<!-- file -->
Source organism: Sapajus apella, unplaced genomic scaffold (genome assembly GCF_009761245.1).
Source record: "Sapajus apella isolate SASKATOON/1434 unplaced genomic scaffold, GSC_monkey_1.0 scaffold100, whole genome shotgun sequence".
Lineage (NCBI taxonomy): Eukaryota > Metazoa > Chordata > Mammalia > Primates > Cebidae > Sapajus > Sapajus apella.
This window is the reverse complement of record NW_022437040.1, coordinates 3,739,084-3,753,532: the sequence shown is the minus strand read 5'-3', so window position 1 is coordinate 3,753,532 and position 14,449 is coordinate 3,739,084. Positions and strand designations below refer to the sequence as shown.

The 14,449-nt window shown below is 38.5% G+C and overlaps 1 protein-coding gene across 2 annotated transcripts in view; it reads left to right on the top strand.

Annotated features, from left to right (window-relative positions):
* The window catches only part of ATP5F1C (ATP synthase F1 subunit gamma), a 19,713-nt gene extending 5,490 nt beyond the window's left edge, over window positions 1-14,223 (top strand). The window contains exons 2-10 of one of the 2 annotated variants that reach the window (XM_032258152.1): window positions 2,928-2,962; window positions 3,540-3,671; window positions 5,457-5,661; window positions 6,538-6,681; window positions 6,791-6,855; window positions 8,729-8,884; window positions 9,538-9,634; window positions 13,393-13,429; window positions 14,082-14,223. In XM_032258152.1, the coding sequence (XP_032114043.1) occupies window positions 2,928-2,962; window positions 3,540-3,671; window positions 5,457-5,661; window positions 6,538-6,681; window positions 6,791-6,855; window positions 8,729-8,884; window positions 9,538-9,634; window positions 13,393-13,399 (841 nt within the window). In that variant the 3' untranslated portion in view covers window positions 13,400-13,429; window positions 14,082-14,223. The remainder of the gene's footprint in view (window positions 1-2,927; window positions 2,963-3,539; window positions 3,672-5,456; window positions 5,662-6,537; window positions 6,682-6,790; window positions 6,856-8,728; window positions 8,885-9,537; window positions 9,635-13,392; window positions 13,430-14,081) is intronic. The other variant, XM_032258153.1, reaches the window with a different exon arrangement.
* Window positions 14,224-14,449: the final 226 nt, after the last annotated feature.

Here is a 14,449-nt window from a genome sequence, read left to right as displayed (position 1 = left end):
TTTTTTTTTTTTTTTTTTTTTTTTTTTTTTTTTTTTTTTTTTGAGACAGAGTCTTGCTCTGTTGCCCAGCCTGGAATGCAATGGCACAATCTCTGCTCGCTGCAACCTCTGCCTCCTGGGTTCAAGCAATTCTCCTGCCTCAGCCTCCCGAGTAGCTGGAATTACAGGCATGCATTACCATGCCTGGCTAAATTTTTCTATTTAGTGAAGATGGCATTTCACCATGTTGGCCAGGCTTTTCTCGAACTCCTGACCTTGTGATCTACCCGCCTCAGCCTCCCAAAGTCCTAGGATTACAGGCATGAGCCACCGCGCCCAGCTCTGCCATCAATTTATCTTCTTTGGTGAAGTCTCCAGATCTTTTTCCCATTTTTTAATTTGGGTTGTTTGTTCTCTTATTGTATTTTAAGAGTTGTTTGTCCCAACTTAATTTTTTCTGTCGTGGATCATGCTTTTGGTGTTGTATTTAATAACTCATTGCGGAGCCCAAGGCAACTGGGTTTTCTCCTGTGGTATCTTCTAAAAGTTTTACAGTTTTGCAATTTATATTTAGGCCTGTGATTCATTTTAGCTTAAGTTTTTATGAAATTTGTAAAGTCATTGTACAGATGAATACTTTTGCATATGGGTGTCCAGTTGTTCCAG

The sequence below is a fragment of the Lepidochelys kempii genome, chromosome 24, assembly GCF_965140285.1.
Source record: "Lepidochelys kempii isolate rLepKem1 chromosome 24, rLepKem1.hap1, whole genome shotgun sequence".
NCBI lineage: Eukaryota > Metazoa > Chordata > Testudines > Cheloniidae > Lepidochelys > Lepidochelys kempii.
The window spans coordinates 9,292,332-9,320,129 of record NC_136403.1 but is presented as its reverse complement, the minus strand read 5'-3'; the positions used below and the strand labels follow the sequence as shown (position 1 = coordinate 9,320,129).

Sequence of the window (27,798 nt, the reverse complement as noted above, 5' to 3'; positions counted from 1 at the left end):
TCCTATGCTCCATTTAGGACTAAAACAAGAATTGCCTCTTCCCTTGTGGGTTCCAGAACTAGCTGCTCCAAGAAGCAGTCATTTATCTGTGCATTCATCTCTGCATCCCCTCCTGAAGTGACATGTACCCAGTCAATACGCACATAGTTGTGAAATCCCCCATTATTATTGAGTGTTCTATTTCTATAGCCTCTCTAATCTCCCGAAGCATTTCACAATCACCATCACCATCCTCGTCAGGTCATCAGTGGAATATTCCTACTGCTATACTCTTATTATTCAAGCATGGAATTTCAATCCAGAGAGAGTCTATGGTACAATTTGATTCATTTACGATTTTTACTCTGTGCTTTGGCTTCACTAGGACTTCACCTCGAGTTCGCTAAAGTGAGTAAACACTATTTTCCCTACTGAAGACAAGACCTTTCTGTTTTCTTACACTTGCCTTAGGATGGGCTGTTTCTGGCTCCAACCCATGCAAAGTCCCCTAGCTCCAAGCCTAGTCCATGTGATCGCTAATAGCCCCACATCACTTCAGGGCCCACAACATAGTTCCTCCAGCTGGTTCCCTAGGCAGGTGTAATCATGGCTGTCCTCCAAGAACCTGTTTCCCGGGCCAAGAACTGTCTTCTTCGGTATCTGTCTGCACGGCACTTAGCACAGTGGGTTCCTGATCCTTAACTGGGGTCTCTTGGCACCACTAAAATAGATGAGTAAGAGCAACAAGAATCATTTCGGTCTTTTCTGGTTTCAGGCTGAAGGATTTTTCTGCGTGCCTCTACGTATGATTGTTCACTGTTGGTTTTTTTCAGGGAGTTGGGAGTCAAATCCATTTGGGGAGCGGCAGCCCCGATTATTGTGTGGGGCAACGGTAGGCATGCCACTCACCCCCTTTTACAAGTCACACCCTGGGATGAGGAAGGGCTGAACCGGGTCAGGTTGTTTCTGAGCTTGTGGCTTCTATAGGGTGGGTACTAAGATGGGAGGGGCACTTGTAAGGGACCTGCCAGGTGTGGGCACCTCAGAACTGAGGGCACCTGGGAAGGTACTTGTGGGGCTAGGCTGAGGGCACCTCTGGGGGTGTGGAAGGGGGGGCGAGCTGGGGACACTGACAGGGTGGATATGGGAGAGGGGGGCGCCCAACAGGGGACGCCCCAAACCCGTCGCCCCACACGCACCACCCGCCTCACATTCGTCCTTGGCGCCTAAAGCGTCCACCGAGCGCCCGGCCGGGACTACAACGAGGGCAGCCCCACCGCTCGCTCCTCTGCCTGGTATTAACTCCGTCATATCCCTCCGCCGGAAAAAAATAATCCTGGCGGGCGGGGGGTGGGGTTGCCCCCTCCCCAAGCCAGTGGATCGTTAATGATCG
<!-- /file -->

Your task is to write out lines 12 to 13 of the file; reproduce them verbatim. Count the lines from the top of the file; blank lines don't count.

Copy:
Source record: "Lepidochelys kempii isolate rLepKem1 chromosome 24, rLepKem1.hap1, whole genome shotgun sequence".
NCBI lineage: Eukaryota > Metazoa > Chordata > Testudines > Cheloniidae > Lepidochelys > Lepidochelys kempii.